I just wanted to add some more important feedback from Dr. Kurtzberg and her team two years ago. As mentioned before in the thread, Dr. Kurtzberg and her assistants claimed that donated UCB stem cells can only be administered after chemotherapy is given to the patient and all of the bone marrow is destroyed. It is only then that the donated stem cells would work and not be rejected by the patient. According to her, the procedure is way too dangerous for fragile child with CP like my son. In other words, donated stem cell treatments will not work at all, and the only option for treatment was patients own UCB stored in a bank. It was then that I asked Dr. Kurtzberg for any evidence or on-going research to prove this, and I never got a response. I figured this would be important information for everyone to know.

    She has been preaching this to many patients, media, and researchers in the field. As a prominent researcher from Duke, everyone has been receiving her statements as gospel like 60 Minutes.

  7. #7

    Default Open Letter to Producers of 60 Minutes

    I agree with Dr. Kurtzberg that using chemo to destroy a child's immune system would be highly risky. However, I believe you got no response from her because there is no proof that donated uc stem cells will not work. I also question the statement you said she made about all offshore clinics being dangerous and potentially fatal. Blanket, unproven statements like that are when I have to question how informed someone is that would say such a thing.

    I received the following from someone in the scientific community who is also involved in research and treatment of CP patients. I believe it brings up some valid points. You can find many more articles on Dr. Kurtzberg's treatment of CP patients prior to 2010 by doing an internet search.

    Open Letter to Producers of 60 Minutes


    We must commend you on an informative piece exposing what appeared to be one charlatan taking advantage of despaired patients. Disturbingly, the same unethical practice that the conman in the show was accused of, eg selling unproven medicine to despaired families, is the same practice that Dr. Kurtzberg appears to have been engaging in: According to two independent news sources, the Batavia Republic, and the LA Times, cerebral palsy patients were charged by Dr. Kurtzberg $10,000 and $15,000, respectively for the 20 minute procedure of injecting them with cord blood stem cells. Most disturbingly, both of these articles were from before June 2010, which is the date that Dr. Kurtzberg reported to the Federal Clinical Trial Registry that she initiated a formal clinical trial on cord blood stem cells for cerebral palsy.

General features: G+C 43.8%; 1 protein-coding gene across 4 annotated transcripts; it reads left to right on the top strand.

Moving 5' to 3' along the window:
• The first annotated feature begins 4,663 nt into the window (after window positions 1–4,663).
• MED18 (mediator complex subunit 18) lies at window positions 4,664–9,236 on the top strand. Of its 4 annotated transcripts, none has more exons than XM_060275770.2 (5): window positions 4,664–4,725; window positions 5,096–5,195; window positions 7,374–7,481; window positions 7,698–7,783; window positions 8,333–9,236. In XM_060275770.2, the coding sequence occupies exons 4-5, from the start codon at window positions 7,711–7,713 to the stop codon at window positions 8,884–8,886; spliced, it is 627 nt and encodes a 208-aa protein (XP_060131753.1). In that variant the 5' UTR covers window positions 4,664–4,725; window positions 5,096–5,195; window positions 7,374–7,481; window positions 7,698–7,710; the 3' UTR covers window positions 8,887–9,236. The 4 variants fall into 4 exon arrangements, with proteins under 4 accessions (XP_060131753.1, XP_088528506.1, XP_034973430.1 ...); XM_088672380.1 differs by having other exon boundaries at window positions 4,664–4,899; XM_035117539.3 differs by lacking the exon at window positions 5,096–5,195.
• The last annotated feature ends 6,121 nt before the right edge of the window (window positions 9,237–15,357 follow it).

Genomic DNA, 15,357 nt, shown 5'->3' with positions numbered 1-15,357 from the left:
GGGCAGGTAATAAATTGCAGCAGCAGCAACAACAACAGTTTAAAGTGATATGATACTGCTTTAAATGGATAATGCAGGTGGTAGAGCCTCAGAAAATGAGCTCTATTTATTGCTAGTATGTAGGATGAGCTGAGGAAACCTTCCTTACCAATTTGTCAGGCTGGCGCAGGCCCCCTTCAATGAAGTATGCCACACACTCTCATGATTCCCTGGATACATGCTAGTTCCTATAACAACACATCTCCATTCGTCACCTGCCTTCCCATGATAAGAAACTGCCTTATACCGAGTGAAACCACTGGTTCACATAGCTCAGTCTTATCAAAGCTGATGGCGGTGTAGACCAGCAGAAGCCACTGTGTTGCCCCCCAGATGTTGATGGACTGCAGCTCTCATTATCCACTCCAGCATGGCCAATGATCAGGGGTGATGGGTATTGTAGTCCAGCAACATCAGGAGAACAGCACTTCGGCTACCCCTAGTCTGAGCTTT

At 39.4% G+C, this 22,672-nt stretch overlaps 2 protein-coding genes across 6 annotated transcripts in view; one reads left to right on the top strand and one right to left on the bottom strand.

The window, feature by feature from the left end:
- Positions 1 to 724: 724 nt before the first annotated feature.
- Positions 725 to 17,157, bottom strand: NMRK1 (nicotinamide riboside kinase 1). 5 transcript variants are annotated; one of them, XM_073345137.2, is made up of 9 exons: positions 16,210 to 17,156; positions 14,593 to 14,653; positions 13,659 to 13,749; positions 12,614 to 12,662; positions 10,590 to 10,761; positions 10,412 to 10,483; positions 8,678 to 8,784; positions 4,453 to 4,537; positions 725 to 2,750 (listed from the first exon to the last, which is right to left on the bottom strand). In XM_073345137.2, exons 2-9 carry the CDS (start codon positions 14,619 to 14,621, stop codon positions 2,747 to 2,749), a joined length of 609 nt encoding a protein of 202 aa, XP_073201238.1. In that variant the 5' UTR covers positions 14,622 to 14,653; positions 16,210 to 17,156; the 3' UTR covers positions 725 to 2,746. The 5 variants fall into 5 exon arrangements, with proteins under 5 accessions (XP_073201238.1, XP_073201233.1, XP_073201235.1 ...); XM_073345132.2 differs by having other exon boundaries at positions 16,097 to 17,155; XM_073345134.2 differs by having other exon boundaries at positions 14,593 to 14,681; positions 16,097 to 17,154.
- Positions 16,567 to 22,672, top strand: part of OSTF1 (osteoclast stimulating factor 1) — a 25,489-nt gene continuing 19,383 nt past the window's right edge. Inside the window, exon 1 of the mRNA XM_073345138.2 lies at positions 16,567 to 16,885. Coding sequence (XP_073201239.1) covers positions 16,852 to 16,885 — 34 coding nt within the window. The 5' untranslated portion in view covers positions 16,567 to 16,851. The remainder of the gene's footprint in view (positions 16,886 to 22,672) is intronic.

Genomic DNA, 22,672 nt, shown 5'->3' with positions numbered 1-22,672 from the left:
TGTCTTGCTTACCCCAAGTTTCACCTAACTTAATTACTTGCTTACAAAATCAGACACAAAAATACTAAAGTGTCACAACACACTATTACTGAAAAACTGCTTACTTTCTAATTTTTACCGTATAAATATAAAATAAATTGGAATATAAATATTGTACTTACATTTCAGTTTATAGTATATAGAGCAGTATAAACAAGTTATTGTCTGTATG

Therefore, we are having problems understanding Dr. Kurtzberg’s position. On the one hand in the interview it is stated that “Dr. Kurtzberg told us there's no evidence yet that stem cells can treat cerebral palsy”, and said “I personally think we're 10 years away from seeing real cell therapies that are working and are safe, but I do believe it will come.” But on the other hand, she is making families pay out of pocket for their children to be treated with “unproven therapies”, and accepting a $10.2 million donation from the Robertson Foundation to support her efforts in cord blood stem cells.

    If there really is “no evidence yet that stem cells can treat cerebral palsy”, then should she not perform animal studies first before experimenting on little children? To our knowledge, the first animal studies using stem cell based approaches for cerebral palsy were from Indiana University in 2009 by Dr. Keith March’s group What gave Dr. Kurtzberg the right to begin human experiments before animal experiments were completed? What scientific training does a hematologist/oncologist have to justify her to treat a neurological disease?

    We respectfully seek to Producers of the 60 Minutes Show to make a statement disclosing that the clinical trials performed by Dr. Kurtzberg are based on unproven therapies and requesting her not to charge funds for patients treated by her. Without these disclosures, we feel that Dr. Kurtzberg is a highly refined equivalent of the conman on which the show was based on.
    First treatment in 2007. Pioneering ever since.


  8. #8

    Default Excellent Open Letter


    Excellent letter!!! Once again, thank you. We will all benefit from everything you do.

  9. #9


    Thank you LLL6521. I am going to post the letter in the Spotlight section as well. I have sent it to the producer who I was in contact with. In 60 Minutes defense, it has to be difficult trying to understand what is going on in the stem cell industry. I am sure that Dr. Kurtzberg is doing good work and that she is held in the highest regard in many circles, however, that does not mean that hers is the only word on which anyone should rely. It does not mean that there should be no questions asked as to why what she has been doing is any different from others as the letter states.

    Working at a university or being a doctor should not give one immunity from scrutiny. Since she has been treating patients at least since 2003 according to online accounts, then I would think that she might have mentioned this when interviewed and let the public know if she was having success or not. Like I said, I thought the interview with her was very strange.
    First treatment in 2007. Pioneering ever since.